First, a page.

Also coming up in Sail-World we will have a three-part series on the upcoming The Ocean Race; a couple of unpublished interviews with female sailors from the last Volvo Ocean Race; a new service to rejuvenate your trusty sunglasses; a look at the new Int Moth from Mackay Boats; Don McIntyre on a Round the World Race which has attracted a near full entry quota and much more.

Plus of course, we will be tracking the racing that is taking place, the America's Cup latest and all the other developments in the sailing world.

We're expecting to see people spend more time online in the coming weeks. If you are in business, recessions are the time when you should be spending more on advertising rather than less. Now is also an opportunity to look at new ways to get your business in front of a changing online audience dynamic - the Scrolling Generation.

Later this week, we'll share some of our experiences on working from home (and indeed anywhere in the world), so you can keep the frustration to a minimum, and be very productive. In fact, in our experience, you should find that you are twice as effective working from as home as the office.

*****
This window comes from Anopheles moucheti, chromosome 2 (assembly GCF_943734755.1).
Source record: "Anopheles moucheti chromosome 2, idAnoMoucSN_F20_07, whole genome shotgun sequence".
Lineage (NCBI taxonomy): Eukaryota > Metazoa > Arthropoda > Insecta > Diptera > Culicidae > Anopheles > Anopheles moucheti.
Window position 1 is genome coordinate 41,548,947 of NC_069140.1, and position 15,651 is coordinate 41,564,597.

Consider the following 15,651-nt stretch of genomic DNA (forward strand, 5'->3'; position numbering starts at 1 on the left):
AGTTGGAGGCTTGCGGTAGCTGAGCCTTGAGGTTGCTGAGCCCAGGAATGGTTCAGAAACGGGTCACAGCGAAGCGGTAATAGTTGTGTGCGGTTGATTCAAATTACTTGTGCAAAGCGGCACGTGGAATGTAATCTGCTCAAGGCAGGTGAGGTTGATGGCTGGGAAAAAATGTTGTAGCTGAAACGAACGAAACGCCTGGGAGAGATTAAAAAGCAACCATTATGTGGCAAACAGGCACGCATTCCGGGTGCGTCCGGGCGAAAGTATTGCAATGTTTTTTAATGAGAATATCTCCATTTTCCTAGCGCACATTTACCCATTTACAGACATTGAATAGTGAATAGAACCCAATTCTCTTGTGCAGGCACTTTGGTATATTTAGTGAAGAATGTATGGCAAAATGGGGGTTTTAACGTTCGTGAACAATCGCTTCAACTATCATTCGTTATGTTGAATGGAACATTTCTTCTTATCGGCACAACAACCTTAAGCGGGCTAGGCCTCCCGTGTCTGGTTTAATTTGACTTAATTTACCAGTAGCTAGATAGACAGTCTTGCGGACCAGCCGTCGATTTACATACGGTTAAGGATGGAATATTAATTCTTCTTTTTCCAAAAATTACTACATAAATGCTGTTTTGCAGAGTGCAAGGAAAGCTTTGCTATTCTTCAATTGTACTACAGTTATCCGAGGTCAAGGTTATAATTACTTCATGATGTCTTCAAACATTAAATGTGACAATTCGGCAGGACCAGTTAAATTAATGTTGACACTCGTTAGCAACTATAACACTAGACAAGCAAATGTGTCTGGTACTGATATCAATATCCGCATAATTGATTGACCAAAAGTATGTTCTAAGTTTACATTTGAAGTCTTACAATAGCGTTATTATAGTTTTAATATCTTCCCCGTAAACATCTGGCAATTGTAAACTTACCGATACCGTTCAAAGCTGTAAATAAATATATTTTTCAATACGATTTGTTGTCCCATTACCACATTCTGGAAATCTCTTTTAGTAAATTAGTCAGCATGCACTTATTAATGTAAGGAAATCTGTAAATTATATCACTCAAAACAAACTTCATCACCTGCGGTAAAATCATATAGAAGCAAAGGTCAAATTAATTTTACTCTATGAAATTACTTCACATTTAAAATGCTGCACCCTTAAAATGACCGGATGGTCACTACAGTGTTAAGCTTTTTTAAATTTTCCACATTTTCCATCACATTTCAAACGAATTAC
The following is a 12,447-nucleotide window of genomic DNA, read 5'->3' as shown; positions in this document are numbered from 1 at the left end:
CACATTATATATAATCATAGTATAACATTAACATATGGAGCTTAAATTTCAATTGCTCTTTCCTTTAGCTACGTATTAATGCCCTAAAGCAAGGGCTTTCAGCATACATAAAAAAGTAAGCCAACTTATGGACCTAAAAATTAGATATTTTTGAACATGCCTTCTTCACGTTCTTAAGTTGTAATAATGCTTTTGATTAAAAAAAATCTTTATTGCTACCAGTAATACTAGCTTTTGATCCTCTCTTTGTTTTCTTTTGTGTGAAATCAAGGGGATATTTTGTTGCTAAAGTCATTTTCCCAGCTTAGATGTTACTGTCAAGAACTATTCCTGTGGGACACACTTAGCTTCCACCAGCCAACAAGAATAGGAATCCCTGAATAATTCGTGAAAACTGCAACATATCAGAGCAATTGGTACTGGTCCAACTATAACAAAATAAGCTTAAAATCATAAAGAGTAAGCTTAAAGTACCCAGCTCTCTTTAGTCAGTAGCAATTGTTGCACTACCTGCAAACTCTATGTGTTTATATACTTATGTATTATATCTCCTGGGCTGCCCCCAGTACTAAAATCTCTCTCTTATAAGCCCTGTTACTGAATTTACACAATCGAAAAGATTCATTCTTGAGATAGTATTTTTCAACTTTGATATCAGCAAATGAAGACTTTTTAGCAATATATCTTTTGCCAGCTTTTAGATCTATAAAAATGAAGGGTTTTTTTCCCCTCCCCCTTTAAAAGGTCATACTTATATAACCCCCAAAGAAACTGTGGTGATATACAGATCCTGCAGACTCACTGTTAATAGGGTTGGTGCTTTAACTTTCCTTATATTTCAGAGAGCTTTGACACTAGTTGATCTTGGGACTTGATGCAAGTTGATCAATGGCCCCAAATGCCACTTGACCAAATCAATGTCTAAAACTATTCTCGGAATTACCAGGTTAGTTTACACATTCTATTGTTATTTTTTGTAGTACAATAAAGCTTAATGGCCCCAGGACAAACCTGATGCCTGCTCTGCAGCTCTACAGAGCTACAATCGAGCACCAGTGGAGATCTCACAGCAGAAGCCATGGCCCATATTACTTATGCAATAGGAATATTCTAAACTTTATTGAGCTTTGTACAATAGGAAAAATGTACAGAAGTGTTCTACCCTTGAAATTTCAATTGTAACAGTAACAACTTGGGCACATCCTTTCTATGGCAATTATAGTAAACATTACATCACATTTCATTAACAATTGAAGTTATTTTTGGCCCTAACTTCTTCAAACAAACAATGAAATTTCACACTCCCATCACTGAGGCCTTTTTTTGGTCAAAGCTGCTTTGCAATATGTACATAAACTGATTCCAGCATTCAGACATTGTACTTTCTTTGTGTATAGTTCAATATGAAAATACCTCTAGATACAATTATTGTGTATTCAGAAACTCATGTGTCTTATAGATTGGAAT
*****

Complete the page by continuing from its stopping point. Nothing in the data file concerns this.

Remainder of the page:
Of course, the partial shutdown, in New Zealand also offers the chance to get in plenty of sailing - while we are still in the tail-end of Summer.

For all the latest news from NZ and around the world see the Top 50 stories below.

Between newsletters, you can follow all the racing and developments in major and local events on or by scrolling to the top of the site, select New Zealand, and get all the latest news and updates from the sailing world.

Good sailing!

Richard Gladwell
NZ Editor